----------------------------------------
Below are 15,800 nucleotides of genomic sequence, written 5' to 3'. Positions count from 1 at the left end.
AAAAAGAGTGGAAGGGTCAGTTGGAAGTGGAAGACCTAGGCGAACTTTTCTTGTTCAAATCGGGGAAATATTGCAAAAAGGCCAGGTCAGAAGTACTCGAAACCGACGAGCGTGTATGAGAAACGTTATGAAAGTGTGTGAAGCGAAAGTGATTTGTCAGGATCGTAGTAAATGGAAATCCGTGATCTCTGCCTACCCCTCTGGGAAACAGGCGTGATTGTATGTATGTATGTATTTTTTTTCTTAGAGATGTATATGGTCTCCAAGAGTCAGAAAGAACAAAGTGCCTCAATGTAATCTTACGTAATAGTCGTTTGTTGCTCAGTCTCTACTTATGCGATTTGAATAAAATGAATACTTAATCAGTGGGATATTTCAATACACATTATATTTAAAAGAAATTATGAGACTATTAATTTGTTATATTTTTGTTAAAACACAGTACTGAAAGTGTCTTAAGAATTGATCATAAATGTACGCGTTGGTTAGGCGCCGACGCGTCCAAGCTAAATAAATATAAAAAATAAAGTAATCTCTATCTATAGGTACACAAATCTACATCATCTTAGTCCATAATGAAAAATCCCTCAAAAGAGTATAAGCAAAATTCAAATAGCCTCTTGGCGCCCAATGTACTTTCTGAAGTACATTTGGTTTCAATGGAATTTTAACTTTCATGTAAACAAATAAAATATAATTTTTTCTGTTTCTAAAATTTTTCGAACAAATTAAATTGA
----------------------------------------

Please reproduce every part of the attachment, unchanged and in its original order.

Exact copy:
Below are 15,800 nucleotides of genomic sequence, written 5' to 3'. Positions count from 1 at the left end.
AAAAAGAGTGGAAGGGTCAGTTGGAAGTGGAAGACCTAGGCGAACTTTTCTTGTTCAAATCGGGGAAATATTGCAAAAAGGCCAGGTCAGAAGTACTCGAAACCGACGAGCGTGTATGAGAAACGTTATGAAAGTGTGTGAAGCGAAAGTGATTTGTCAGGATCGTAGTAAATGGAAATCCGTGATCTCTGCCTACCCCTCTGGGAAACAGGCGTGATTGTATGTATGTATGTATTTTTTTTCTTAGAGATGTATATGGTCTCCAAGAGTCAGAAAGAACAAAGTGCCTCAATGTAATCTTACGTAATAGTCGTTTGTTGCTCAGTCTCTACTTATGCGATTTGAATAAAATGAATACTTAATCAGTGGGATATTTCAATACACATTATATTTAAAAGAAATTATGAGACTATTAATTTGTTATATTTTTGTTAAAACACAGTACTGAAAGTGTCTTAAGAATTGATCATAAATGTACGCGTTGGTTAGGCGCCGACGCGTCCAAGCTAAATAAATATAAAAAATAAAGTAATCTCTATCTATAGGTACACAAATCTACATCATCTTAGTCCATAATGAAAAATCCCTCAAAAGAGTATAAGCAAAATTCAAATAGCCTCTTGGCGCCCAATGTACTTTCTGAAGTACATTTGGTTTCAATGGAATTTTAACTTTCATGTAAACAAATAAAATATAATTTTTTCTGTTTCTAAAATTTTTCGAACAAATTAAATTGA